Orphan Train


Also found in: Encyclopedia, Wikipedia.
A social experiment that transported children from crowded coastal cities of the United States—especially NYC to the Midwest for adoption. The orphan trains relocated an estimated 200,000 orphaned, abandoned, or homeless children between 1854 and 1929. At the time the trains began, an estimated 30,000 vagrant children were living on the streets of NYC
References in periodicals archive ?
The last orphan train stopped in Sulphur Springs, Texas, in 1929.
Kim Vogel Sawyer is a prolific author of numerous Christian-themed novels with personal ties to the Orphan Trains through a much-loved grandmother.
Hillary and her friends always are on the lookout for orphan trains and strain to catch any glimpse of the children inside the passenger cars.
The children selected to ride the orphan trains left behind lives of abandonment, crime, disease, starvation, and a pervasive environment of physical and mental cruelty.
Begin your reading for the 2006 Young Readers Choice Award with this tale of the Orphan Train.
She says that the local historical society produced several articles--interviews with orphan train riders--that appeared in the newspaper.
Elsewhere, the jazz-tinged He'll Be Back has a nostalgic feel about it, suggesting a latterday Connie Francis, and Orphan Train is as rootsy as they come.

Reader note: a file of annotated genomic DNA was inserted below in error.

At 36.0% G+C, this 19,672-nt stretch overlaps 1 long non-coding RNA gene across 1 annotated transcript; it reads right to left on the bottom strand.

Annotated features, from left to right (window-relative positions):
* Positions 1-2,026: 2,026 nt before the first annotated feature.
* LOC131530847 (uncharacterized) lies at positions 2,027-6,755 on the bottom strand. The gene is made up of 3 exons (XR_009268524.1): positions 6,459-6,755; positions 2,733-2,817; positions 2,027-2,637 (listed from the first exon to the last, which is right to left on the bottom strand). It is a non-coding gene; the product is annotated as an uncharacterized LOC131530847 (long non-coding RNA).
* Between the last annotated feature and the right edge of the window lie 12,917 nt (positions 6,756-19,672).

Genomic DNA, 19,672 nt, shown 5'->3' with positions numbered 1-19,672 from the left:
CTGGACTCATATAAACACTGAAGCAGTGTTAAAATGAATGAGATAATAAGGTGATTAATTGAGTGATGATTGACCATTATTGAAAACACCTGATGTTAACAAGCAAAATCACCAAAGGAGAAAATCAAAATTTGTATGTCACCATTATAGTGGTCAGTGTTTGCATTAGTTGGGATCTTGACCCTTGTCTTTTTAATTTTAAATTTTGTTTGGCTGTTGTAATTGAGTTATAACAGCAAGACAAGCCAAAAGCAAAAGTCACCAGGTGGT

Warren, a former high school teacher, authored Orphan Train Rider, which won the 1996 Horn Book Award for nonfiction as well as many state awards.
Examples of contemporary fiction with orphan characters include Joan Aiken's (1962) The Wolves of Willoughby Chase and Midnight is a Place (1974), Joan Lowery Nixon's (1987-1989) Orphan Train series, Philip Pullman's (1982) Count Karlstein, and Geraldine McCaughrean's (1998) The Pirate's Son.
A dwindling number of orphan train riders are still living.
By examining the orphan train movement in Boston and New York, with some mention of similar work in Baltimore, Chicago, Cleveland, Philadelphia, and Rochester, Marilyn Irvin Holt makes a significant contribution to an intriguing, original, and overlooked aspect of American social welfare history.
Orphan Train Girl is a young reader's edition of the 2013 adult bestseller from Kline, Orphan Train.